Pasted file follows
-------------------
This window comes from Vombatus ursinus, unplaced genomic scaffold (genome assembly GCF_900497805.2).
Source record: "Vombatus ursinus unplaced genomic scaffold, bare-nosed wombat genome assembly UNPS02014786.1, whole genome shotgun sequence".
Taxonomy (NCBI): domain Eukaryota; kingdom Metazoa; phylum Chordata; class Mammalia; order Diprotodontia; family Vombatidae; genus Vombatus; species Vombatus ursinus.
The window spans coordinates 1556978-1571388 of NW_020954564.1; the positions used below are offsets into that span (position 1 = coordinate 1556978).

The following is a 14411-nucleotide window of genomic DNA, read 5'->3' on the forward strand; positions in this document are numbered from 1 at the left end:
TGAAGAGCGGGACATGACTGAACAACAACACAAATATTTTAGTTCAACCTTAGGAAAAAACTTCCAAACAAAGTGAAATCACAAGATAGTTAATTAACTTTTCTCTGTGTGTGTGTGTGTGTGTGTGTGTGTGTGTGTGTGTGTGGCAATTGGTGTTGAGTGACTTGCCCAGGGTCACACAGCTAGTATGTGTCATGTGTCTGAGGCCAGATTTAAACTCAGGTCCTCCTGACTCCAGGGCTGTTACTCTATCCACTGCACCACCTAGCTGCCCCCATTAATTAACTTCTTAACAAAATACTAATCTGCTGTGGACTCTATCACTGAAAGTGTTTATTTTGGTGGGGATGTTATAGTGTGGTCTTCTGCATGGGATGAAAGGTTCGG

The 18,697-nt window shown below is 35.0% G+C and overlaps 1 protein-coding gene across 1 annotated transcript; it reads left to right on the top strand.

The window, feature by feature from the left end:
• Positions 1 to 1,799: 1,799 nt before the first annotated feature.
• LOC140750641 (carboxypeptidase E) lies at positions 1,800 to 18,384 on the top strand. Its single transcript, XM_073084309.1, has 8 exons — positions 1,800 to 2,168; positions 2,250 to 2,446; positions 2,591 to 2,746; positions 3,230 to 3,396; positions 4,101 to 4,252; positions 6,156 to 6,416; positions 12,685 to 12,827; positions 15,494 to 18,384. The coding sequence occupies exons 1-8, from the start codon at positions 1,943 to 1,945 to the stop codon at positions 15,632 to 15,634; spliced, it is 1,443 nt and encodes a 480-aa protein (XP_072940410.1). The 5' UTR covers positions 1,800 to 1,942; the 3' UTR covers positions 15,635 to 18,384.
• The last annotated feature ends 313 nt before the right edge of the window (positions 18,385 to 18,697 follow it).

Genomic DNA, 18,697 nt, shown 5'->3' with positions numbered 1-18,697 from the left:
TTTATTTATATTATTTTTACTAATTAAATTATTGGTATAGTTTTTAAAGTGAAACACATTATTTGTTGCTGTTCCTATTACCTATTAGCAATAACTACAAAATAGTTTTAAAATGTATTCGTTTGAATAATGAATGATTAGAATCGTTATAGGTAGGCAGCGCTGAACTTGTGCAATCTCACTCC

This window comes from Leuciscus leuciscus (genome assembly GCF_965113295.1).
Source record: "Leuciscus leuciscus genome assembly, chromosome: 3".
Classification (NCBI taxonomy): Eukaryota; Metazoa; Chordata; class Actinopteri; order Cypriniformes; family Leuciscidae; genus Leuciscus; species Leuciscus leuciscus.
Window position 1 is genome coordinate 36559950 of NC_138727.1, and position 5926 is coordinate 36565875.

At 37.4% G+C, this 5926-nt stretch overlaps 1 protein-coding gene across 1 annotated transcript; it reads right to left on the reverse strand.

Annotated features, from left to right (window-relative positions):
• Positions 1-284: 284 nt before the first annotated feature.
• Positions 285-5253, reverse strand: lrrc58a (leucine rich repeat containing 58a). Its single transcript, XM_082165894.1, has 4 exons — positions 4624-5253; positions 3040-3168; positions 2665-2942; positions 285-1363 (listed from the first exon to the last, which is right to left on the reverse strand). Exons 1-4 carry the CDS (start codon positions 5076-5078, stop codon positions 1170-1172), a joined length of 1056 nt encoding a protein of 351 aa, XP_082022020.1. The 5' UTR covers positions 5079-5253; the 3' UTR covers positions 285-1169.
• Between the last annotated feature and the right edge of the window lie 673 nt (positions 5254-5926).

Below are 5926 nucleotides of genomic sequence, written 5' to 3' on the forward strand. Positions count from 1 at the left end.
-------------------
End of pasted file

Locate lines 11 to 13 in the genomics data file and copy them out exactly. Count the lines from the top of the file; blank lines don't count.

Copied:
• The last annotated feature ends 313 nt before the right edge of the window (positions 18,385 to 18,697 follow it).

Genomic DNA, 18,697 nt, shown 5'->3' with positions numbered 1-18,697 from the left:
TTTATTTATATTATTTTTACTAATTAAATTATTGGTATAGTTTTTAAAGTGAAACACATTATTTGTTGCTGTTCCTATTACCTATTAGCAATAACTACAAAATAGTTTTAAAATGTATTCGTTTGAATAATGAATGATTAGAATCGTTATAGGTAGGCAGCGCTGAACTTGTGCAATCTCACTCC